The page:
There are appropriate ways to approach all online safety topics with different ages. For example, with a teenager, nude images can be spoken about in wider conversations around consent and healthy relationships. For younger children, you could discuss what types of images are okay to share online, and what areas of our bodies are private.

  1. Be proactive

Working together to create an agreement, outlining how the internet and technology will be used within the family, is a useful way to set clear expectations and boundaries for your children.
You might include time spent online; who your children can communicate with; appropriate apps and games; and why safety tools are helpful to block and report inappropriate content.
Ask your child what they would do if something went wrong online and they needed help, and reinforce the importance of telling an adult as soon as anything happens that makes them feel upset, worried, or uncomfortable in any way.

How to talk about difficult topics

As your children get older, wanting more freedom online is natural. There will soon come a time when they’re using the internet independently on a daily basis, for example when it comes to researching homework or for interacting with friends. Children and young people may also use the internet to seek answers to questions that they’re not comfortable talking about with an adult, and this can raise the need to have conversations about some difficult topics.

Often these conversations can be planned for, but with online content being so accessible, occasionally they may be needed earlier than anticipated. Talking about serious issues can be a daunting prospect, but it’s important to remember that as parents and carers you are the best people for your children to talk to.

If you need to talk about something difficult with your child, try to:

  • Plan what you want to say in advance, and seek support and information if needed so that you feel prepared.
  • Choose a moment when there are no other distractions and you are not rushed for time, but acknowledge that they might not feel ready to speak straight away.
  • Consider the best approach to anticipate how your child might react. You might want to directly explain the concerns that led to the conversation, or feel that asking some broader questions might be more suitable in the first instance.
  • Give your child time to process what you are saying and share their thoughts, without interruption or blame. Listen carefully to any confusion or concerns.
  • Share your own experiences if you can. Were you ever in a similar situation and how was it resolved?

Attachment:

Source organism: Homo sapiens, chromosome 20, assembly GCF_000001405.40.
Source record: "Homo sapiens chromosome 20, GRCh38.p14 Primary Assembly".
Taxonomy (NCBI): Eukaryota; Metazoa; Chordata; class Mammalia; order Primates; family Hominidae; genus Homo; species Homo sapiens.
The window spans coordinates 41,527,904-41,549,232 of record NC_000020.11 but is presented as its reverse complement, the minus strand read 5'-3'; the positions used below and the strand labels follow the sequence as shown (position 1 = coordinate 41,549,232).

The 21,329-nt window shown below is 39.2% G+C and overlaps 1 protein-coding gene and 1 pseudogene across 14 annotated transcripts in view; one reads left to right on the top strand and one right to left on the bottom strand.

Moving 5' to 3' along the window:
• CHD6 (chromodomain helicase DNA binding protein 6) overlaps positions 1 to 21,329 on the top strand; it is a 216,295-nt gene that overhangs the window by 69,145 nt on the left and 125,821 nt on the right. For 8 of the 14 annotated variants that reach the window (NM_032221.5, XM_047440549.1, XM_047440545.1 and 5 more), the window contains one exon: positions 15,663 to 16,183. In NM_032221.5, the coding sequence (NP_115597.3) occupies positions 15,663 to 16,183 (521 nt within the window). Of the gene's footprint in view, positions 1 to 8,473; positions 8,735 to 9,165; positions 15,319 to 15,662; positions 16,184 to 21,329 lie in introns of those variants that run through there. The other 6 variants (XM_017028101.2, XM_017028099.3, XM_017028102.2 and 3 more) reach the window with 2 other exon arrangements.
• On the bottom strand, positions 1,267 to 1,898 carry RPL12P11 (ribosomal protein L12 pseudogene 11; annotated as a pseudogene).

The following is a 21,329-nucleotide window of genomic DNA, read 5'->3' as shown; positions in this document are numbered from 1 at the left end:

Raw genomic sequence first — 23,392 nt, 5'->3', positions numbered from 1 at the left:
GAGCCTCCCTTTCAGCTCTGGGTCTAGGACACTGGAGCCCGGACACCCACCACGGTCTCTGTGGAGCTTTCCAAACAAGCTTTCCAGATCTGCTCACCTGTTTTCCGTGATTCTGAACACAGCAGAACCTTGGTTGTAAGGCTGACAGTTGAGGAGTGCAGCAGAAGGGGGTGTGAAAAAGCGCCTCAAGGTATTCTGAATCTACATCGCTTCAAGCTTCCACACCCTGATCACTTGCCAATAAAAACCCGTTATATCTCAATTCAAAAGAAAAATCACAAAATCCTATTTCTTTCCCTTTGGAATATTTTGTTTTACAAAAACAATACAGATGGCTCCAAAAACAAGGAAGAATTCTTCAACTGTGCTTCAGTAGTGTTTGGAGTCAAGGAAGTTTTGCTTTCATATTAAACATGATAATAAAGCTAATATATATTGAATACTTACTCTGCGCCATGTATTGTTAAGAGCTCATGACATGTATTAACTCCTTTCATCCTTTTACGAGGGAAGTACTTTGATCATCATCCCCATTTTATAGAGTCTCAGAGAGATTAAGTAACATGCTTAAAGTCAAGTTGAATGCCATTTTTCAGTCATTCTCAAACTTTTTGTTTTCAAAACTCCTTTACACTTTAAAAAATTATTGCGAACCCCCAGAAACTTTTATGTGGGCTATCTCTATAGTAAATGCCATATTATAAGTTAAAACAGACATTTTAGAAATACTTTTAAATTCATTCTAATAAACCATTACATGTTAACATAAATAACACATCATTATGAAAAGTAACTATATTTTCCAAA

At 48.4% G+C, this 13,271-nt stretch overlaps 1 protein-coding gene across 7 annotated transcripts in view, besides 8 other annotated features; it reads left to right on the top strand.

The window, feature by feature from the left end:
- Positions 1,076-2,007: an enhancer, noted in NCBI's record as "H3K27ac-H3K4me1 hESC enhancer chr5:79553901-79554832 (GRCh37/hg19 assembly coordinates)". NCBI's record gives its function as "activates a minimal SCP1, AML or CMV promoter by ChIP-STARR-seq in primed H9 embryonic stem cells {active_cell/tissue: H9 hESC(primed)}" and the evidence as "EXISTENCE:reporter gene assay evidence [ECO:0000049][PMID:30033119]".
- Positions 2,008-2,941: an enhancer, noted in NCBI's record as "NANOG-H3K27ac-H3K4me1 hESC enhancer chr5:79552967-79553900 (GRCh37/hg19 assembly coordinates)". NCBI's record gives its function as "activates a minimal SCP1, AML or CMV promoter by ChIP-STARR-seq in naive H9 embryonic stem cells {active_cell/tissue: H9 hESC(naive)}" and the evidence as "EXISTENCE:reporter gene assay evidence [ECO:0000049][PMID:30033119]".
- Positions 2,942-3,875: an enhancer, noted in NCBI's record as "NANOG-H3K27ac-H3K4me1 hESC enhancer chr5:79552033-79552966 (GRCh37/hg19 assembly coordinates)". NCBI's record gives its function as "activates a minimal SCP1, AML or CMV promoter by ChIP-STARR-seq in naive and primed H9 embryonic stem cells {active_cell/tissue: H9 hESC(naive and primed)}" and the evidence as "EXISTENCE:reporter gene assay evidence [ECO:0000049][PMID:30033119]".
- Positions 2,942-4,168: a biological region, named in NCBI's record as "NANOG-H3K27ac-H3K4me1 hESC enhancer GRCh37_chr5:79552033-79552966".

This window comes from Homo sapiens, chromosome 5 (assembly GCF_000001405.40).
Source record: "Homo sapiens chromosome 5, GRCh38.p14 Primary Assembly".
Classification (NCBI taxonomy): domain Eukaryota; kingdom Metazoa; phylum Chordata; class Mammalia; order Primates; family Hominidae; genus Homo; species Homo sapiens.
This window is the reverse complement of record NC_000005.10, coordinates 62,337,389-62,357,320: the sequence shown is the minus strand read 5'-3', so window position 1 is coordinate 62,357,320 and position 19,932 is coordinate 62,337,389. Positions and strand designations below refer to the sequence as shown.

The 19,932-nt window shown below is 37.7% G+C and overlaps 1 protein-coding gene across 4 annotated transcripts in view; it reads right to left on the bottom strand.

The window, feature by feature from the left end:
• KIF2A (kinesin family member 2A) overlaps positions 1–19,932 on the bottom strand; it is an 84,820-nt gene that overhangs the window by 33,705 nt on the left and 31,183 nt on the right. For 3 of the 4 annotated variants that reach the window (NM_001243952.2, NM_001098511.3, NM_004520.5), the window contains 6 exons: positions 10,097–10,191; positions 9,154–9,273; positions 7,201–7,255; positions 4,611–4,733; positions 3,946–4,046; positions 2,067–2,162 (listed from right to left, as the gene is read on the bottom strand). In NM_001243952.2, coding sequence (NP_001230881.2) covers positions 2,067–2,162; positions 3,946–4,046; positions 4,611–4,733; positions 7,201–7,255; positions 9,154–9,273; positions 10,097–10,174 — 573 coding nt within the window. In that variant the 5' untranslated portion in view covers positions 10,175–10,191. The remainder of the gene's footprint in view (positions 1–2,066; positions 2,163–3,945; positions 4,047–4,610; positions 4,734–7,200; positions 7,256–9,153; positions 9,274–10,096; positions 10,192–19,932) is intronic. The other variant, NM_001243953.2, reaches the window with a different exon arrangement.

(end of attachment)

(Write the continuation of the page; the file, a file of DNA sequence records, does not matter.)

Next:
• Reassure them you are always there to help and even if you don’t know the answers, you can find these out together.
  • Get support quickly if they need it. This might be from family, friends, your child’s school or other agencies.

My child has said something worrying – what do I do?

If your child comes to you with a concern, the most important thing is to remain calm and reassure them that they’ve done the right thing by talking to you. If you suspect, or find out from someone else that your child is dealing with a worrying situation online, let them know that sharing it with you is the first step to resolving the issue.

When dealing with an online concern raised by your child, try to:

  • Let them explain in their own words what has happened.
  • Remain composed. If you are feeling shocked, angry or worried, it’s likely that your child is feeling worse, but reacting that way may close down the conversation and lead your child to believe that they are to blame.
  • Acknowledge the challenges they have overcome, and let them know that they’ve done the right thing by telling you.  
  • Be honest. It’s okay if you are unsure what to do next, the important thing is to let your child know you are there for them. There is a lot of further support out there to help you decide on your next steps.
  • Save the evidence wherever possible. You may be able to report what has happened to the online service being used when the incident occurred. Evidence may include screen shots taken on a laptop or mobile device, emails, texts or online conversation histories.
  • Make a report as soon as possible. Knowing who to report to is a really useful step to resolving many issues, so try to familiarise yourself with the reporting, blocking or moderating settings available on the services your child is using. Depending on what has happened, it might be necessary to let your child’s school know too, or other agencies such as the police.  

I want to talk my child about a specific issue – where can I find out more?

The following list of resources and support networks aims to provide you with an array of information so that you feel confident in starting a conversation with your child, whatever part of online life that may be about: